11. Actually, the problem is that we are now seeing the excesses that are only possible when little if any meaningful competition exists: companies become greedy and arrogant because they know consumer choices are limited, and they know can get away with it.

    So what history has proven over and over again in these circumstances is that companies in oligopolies behave as American, United and Delta are now doing: they charge Ritz Carlton prices but only want to offer a Motel 6 like product.

    The difference now is a gullible public who buys into the lies that the slick marketing departments and con artists are cramming down everyone’s throats that passengers are to blame for jamming ridiculously small seats into ridiculously small rows on airplanes where the bathrooms are so small an average sized adult can barely fit, and the sinks are so small and narrow they’re almost as small and narrow as an iphone 7plus.

    Ridiculous.

    Keep drinking the Kool-Aid…it won’t be long before the airlines find themselves deservedly re-regulated with actions like this.

    It’s one thing to make money by offering a true value proposition in a competitive market. It’s quite another when one engages in the kind of arrogance, abuse and deceit that the airlines are attempting to get away with currently because there’s no current meaningful competition.

    Soon enough the pendulum will swing the other way; passengers will realize they’re being bamboozled by the con artists who are exploiting the lack of competition in the airline industry; and the political climate will change wherein this constant abuse will need to be addressed through public policy changes.

    It’s only a matter of time.

  12. Someone here asked for education so here it is:

    1) Doug Parker built mediocre America West into the worlds largest airline. If AA was so great, they wouldn’t have needed Doug to bail them out of bankruptcy.

    2) We wouldn’t be in this low cost carrier mindset if people weren’t so cheap. Airlines have stripped away at service and comfort because that is what the American public has demanded. Want to go back to 1980s comfort and service? You’ll have to pay for it. Don’t believe me? Do some research on air fares during your beloved “Golden Age”. You may be surprised at what that used to cost.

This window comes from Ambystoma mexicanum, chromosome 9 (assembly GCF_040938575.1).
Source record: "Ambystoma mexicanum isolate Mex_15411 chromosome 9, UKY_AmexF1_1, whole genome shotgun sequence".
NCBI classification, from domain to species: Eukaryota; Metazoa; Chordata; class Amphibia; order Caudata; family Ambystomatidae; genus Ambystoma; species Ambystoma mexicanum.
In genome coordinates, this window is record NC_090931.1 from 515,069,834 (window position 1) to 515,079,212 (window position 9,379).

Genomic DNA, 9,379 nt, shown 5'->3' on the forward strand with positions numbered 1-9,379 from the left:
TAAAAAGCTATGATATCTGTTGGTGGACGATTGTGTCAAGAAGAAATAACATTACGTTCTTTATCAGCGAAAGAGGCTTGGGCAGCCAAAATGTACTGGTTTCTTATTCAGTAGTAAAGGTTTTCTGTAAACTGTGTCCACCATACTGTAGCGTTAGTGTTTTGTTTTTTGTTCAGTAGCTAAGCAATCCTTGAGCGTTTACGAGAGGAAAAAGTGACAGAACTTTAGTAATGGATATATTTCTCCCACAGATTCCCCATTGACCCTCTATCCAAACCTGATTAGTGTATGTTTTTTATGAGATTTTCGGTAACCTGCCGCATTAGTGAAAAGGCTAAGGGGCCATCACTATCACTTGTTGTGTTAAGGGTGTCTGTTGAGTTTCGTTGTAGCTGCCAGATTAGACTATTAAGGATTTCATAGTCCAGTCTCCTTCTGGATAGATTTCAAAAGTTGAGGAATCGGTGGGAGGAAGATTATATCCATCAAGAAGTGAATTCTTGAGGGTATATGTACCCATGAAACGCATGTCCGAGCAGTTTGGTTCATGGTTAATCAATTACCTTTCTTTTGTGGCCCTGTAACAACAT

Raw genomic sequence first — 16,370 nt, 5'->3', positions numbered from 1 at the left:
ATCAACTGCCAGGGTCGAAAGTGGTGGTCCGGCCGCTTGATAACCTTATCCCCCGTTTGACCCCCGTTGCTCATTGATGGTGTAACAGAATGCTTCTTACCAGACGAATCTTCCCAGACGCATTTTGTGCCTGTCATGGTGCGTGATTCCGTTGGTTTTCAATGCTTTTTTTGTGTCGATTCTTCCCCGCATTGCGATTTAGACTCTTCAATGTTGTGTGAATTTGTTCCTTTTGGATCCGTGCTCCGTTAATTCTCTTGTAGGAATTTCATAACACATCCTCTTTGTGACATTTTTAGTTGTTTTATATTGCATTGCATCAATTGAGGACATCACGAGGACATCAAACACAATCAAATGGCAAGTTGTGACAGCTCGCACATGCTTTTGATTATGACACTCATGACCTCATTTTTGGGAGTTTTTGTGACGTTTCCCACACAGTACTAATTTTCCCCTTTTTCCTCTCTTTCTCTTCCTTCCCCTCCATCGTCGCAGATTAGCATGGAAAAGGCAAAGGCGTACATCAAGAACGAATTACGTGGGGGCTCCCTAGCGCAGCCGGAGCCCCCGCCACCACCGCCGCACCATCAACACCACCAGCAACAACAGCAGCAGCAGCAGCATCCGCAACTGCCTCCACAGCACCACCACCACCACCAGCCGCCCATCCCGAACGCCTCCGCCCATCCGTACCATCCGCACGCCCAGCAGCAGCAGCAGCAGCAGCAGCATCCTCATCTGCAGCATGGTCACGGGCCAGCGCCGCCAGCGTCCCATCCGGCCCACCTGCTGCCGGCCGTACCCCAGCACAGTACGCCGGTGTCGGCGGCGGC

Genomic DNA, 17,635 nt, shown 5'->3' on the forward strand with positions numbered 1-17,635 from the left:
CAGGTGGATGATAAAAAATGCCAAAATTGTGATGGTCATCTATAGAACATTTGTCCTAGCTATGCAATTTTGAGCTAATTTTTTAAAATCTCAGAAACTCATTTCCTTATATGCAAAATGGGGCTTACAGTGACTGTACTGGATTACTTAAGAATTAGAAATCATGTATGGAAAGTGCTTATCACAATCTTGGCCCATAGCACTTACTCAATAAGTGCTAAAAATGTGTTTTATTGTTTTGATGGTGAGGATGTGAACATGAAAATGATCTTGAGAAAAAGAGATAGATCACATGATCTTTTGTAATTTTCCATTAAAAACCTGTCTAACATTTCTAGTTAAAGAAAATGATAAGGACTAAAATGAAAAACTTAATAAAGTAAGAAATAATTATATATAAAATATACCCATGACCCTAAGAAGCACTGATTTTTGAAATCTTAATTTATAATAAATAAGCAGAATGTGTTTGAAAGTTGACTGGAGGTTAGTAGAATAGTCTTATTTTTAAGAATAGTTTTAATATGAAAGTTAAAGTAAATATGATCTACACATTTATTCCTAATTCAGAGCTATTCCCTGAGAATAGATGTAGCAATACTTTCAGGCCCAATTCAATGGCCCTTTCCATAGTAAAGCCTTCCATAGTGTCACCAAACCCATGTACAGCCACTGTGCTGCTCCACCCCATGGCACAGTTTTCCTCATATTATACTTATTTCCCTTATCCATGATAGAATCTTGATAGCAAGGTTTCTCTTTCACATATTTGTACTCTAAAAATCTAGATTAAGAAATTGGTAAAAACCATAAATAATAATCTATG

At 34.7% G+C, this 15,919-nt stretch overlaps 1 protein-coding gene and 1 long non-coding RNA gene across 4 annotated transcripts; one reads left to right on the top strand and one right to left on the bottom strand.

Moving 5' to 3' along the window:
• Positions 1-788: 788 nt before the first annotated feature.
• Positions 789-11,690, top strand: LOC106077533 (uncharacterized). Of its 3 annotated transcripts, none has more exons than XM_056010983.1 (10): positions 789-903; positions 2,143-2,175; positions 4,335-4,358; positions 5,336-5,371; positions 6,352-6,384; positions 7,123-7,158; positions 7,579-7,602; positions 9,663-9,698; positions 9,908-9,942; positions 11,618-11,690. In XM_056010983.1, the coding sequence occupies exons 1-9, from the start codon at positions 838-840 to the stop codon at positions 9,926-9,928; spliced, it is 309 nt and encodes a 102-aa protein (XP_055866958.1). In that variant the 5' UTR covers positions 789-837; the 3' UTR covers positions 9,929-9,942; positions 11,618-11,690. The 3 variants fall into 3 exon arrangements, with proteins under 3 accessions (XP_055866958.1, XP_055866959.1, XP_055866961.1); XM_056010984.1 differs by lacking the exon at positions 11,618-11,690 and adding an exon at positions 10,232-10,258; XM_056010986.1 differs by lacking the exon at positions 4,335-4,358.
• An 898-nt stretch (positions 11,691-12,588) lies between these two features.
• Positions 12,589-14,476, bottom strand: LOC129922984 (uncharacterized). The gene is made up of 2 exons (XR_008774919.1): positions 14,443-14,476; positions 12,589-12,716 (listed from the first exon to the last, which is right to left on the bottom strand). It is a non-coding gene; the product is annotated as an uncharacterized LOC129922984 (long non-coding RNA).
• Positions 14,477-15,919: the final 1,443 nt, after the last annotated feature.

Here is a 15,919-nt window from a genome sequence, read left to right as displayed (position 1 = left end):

All you people do is complain and complain again. Shut up. Suck it up. This is EXACTLY what you asked for. And next time you decide to openly complain about airlines, maybe you should do some fact checking first.

  13. @Nick American didn’t “need” LUS to “bail them out of bankruptcy”

    (1) LUS was the high bidder, willing to overpay for AA, and got unions on his side by promising everyone raises — this turned out to work out alright because fuel prices dropped significantly shortly after the merger.

    (2) The Pension Benefit Guaranty Corporation (US Federal Gov’t) pressured the creditors committee to take the deal as an alternative to American terminating pensions in bankruptcy as Delta and United had done.

  14. @ Gary Leff — If we’re fact correcting, the canard that Parker “overpaid” for AA (a line you like to repeat) merits a pinocchio. The combined airlines were doing just fine before fuel prices dropped; in the second quarter of 2014 — before oil prices tumbled — they made $864 million — $350 million more than the year before! The sudden collapse of oil later that year added a short term windfall, but once airfares adjusted to the new level of fuel cost, AA has continued to be an extremely profitable company. I would also note that, during this time, Parker used these profits to buyback 30% of the outstanding shares. I think this explains why no one else goes around today claiming Parker overpaid for AA.

  15. @iahphx – in retrospect he didn’t overpay because of the massive drop in fuel prices that couldn’t have been forecast. At the time it certainly looked like he did. Giving up 72% of US Airways stock made it a pricey deal given uneven and uncertain modest profits at that point.